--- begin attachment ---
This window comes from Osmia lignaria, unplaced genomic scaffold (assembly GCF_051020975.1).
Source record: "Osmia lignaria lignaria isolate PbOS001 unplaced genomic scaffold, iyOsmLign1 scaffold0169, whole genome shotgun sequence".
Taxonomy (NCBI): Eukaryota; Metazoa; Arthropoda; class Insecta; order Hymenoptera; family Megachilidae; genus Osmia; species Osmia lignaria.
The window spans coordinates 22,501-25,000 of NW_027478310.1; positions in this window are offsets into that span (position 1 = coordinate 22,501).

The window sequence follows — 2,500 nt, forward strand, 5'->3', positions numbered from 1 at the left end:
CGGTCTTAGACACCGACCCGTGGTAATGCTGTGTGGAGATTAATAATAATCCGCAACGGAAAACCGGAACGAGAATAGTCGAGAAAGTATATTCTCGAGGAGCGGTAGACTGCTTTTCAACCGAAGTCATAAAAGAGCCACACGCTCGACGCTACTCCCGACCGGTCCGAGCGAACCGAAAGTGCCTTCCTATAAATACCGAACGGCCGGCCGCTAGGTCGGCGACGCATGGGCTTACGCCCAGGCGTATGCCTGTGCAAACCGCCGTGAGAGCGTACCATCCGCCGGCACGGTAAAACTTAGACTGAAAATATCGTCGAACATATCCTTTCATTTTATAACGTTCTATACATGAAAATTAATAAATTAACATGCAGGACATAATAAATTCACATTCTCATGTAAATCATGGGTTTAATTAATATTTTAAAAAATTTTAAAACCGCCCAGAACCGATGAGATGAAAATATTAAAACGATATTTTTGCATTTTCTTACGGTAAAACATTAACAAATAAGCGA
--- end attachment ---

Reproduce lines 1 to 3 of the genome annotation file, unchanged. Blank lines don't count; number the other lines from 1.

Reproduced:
This window comes from Osmia lignaria, unplaced genomic scaffold (assembly GCF_051020975.1).
Source record: "Osmia lignaria lignaria isolate PbOS001 unplaced genomic scaffold, iyOsmLign1 scaffold0169, whole genome shotgun sequence".
Taxonomy (NCBI): Eukaryota; Metazoa; Arthropoda; class Insecta; order Hymenoptera; family Megachilidae; genus Osmia; species Osmia lignaria.